Celery extract shrinks difficult breast cancer tumor in mouse trials

Say what you will about celery. It's crunchy, goes great in chicken salad and is a great source of fiber. But University of Missouri researchers have found a potentially extraordinary benefit. They used apigenin, a substance that can be extracted from the vegetable, to shrink a particularly nasty variety of human breast cancer tumors in mice.

Yes, animal trials alone will not establish that apigenin--a substance also found in parsley and other natural food sources--could be a viable cancer treatment in itself. More animal and human trials are necessary before we reach that point. But if it works in humans, apigenin could prove to be the basis of a solid new cancer drug that doesn't lead to toxic side effects (it didn't in mice.) Or it could be given along with chemo treatments to boost their effectiveness. But the researchers complain that they are struggling to find funding for human clinical testing, because apigenin doesn't yet have a known specific target in the cancer cell itself.

Study co-author Salman Hyder said in a statement that he also sees pharmaceutical companies as resistant to fund human clinical trial research for apigenin because "the industry won't put money into studying something you can grow in your garden." Regardless of the obstacles, the research represents a growing body of work looking at developing cancer drugs from natural substances, including honeybee resin, tarantula venom, poisonous mushrooms and baking soda.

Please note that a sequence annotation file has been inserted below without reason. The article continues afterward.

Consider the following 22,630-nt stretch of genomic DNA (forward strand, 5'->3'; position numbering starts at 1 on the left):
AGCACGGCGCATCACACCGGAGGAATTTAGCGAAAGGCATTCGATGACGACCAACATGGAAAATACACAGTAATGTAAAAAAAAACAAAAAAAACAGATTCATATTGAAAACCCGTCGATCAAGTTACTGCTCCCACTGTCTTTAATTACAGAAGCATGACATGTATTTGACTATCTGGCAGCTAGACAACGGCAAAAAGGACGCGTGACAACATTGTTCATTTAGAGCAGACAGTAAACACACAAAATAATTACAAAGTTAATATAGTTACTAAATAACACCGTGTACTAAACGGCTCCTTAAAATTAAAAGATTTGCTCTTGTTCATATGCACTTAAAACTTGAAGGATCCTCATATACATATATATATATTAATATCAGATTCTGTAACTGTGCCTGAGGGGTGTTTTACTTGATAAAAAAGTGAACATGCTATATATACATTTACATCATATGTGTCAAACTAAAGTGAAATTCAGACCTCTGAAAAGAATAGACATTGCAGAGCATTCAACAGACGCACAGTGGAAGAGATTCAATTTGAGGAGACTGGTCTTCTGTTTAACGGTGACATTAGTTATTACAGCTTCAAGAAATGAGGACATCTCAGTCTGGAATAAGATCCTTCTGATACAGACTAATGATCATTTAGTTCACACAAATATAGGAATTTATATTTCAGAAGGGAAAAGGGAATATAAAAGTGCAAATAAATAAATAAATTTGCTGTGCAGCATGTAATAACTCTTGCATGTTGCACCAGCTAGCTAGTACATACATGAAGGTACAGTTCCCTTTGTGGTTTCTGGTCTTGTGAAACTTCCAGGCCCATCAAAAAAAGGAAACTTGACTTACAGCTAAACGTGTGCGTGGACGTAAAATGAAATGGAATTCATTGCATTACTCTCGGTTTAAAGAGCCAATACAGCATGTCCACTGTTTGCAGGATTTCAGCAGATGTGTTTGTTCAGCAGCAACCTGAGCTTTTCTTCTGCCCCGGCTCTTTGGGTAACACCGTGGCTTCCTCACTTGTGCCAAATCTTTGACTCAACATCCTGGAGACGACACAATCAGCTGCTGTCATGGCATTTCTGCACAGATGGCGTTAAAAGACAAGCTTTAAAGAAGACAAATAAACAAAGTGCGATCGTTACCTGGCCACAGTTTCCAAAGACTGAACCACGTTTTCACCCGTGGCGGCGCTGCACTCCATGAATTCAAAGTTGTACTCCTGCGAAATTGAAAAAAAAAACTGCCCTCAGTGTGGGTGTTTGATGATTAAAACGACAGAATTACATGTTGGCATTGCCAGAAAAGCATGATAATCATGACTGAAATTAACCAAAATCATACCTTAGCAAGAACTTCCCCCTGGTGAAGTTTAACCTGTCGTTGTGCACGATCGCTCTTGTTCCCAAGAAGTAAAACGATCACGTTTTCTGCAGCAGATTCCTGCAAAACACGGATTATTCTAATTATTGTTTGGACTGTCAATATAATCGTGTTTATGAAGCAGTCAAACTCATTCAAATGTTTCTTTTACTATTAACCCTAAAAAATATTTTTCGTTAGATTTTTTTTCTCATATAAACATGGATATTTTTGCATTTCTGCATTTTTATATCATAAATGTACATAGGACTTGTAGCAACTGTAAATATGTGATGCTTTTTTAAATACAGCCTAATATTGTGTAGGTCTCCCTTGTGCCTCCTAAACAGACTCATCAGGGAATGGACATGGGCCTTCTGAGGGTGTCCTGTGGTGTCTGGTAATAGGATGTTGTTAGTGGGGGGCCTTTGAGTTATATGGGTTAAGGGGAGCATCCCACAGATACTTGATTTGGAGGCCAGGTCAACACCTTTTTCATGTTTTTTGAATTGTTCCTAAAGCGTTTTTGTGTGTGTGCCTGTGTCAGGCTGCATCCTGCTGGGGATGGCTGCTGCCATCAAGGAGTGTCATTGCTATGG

For the apigenin study, scientists used cells from an aggressive human breast cancer dubbed BT-474, which develops in response to hormone replacement therapy. They implanted the cells into a special mouse that was then treated with hormone replacement therapy to spur tumor growth. Apigenin-treated mice who had the hormone therapy saw their tumors shrink to levels of the control group that did not get the hormone treatment. Hormone-treated mice without the apigenin treatment, by contrast, faced rapid cancer tumor growth.

Hyder and his team believe that apigenin induced cell death in the human breast cancer cells. The treatment, they conclude, also stopped the cells from growing and it additionally slowed a gene connected with cancer growth from expressing itself. To read the study itself, check out the journal Hormones and Cancer.

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